Clinical research on poor health outcomes in African American men often neglects the multiple, complex interplay of socio-environmental, behavioral, and bio-physiological influences responsible for differential health outcomes. By investigating the socioeconomic and environmental factors involved in African American men’s health, CHAAMPS takes a life-course approach, pinpointing critical periods in a man's life, such as youth/adolescence, young adulthood, middle age, and old adulthood, when social context may be more salient in the way it affects physiology or shapes health behavior.

    This integrative approach seeks to understand how risk of disease is differentially acquired and manifested and how it can be eliminated.


    2015 Pilot Projects

  • Gulf States Health Policy Center

    Principal Investigators:

    • Regina Benjamin, MD, MBA, BayouClinic, Inc.
    • David Butler, PhD, University of Southern Mississippi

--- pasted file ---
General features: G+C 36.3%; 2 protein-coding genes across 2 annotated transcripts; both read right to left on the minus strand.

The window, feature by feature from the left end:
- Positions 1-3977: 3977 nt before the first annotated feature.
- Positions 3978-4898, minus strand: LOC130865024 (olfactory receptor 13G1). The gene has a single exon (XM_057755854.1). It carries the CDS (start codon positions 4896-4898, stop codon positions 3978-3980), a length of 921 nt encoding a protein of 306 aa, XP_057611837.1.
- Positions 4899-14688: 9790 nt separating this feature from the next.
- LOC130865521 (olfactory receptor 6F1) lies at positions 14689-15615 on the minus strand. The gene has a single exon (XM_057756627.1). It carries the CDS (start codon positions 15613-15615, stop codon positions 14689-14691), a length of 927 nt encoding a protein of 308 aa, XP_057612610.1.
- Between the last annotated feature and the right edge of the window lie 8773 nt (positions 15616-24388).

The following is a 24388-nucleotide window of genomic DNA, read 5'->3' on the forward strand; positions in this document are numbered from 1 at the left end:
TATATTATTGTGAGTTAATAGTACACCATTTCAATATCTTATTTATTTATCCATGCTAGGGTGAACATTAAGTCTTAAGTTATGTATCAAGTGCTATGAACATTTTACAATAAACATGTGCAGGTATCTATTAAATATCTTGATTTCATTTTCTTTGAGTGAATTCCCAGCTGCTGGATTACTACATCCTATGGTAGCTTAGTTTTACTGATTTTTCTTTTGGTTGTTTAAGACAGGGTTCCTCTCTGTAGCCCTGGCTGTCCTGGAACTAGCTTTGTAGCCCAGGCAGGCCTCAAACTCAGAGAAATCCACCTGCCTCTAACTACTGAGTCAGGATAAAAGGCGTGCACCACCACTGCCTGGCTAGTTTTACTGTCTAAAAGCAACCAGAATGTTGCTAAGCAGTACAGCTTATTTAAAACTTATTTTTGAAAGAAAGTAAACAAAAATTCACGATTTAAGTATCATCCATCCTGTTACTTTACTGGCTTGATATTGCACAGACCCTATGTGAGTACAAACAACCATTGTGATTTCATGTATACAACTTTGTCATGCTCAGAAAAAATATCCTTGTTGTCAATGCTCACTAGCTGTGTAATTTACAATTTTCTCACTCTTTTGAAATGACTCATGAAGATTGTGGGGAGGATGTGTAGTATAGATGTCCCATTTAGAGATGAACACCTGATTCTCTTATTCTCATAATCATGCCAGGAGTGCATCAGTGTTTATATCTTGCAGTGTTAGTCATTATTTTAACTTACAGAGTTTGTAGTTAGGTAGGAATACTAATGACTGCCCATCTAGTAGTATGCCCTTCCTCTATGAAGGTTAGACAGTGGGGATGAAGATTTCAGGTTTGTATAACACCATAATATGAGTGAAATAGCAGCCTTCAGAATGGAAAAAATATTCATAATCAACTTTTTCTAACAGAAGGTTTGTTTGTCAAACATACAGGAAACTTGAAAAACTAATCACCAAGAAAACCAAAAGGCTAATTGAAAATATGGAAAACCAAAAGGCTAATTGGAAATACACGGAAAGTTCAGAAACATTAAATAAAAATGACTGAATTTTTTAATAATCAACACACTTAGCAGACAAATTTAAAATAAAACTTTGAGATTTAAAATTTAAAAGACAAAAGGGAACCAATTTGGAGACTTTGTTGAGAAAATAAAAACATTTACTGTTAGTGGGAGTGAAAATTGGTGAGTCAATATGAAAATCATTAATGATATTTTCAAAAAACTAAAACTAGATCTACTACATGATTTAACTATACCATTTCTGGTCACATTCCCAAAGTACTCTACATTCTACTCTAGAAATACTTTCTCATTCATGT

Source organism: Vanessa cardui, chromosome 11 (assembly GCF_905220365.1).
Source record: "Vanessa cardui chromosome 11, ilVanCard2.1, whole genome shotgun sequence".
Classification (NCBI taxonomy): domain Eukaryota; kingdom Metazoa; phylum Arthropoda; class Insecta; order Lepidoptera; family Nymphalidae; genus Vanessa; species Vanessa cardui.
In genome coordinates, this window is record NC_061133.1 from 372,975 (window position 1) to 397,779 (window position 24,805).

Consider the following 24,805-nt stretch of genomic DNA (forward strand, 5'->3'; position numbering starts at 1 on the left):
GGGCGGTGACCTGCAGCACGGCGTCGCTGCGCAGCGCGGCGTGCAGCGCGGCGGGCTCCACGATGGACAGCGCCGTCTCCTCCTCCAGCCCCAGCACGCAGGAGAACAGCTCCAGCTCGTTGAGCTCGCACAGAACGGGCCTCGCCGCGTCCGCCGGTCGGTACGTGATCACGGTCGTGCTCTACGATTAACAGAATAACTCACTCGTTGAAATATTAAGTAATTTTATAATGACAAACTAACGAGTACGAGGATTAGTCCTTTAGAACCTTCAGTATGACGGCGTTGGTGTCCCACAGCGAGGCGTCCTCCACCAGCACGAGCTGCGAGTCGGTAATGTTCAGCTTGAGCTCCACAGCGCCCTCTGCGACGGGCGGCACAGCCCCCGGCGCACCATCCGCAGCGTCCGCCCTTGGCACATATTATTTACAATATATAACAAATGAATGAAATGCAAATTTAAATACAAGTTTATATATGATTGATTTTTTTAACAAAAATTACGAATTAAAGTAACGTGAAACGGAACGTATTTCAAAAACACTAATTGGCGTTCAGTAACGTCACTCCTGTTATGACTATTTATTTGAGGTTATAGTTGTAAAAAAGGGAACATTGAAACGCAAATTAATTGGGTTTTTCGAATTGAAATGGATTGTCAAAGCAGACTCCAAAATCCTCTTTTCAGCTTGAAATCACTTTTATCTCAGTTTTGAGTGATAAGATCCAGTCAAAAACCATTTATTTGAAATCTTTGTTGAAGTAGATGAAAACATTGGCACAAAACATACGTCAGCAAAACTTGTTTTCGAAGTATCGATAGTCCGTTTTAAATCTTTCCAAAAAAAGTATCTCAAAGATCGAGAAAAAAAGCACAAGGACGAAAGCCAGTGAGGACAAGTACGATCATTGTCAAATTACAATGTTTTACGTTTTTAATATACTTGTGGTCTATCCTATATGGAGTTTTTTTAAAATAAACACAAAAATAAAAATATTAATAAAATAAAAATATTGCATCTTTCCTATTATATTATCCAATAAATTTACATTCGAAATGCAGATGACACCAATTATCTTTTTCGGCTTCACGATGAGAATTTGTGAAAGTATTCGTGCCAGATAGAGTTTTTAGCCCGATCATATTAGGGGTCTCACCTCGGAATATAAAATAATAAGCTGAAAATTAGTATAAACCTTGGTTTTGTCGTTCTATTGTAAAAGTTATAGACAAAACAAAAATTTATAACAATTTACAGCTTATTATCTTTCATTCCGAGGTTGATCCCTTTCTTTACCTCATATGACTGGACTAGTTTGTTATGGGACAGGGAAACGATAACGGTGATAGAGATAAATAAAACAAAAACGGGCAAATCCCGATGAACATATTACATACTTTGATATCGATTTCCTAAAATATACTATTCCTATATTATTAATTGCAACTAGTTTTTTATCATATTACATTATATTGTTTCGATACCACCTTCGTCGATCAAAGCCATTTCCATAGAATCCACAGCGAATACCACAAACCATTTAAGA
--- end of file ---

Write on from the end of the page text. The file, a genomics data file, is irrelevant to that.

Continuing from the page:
• Maria Pisu, PhD, University of Alabama at Birmingham

    Program Managers:

    • Eboni Bryant, University of Alabama at Birmingham
    • Isiah Lineberry, BayouClinic, Inc.

    Community Coalitions:

    • Birmingham Area Community Coalition
    • Gulf Coast Community Coalition
    • Hattiesburg Area Community Coalition

    Funding: National Institutes of Health (NIH), National Institute on Minority Health and Health Disparities (NIMHD)

    Grant Number: U54MD008602

    The Gulf States Health Policy Center is a comprehensive community, education, and research center focused on improving health outcomes in the Gulf States region (Alabama, Mississippi, Louisiana, Florida, and Texas). The Center’s work involves coalition building, health education, and interdisciplinary, community-driven research. It is committed to helping create a healthier and more fit nation.

  • Community Research Fellows Training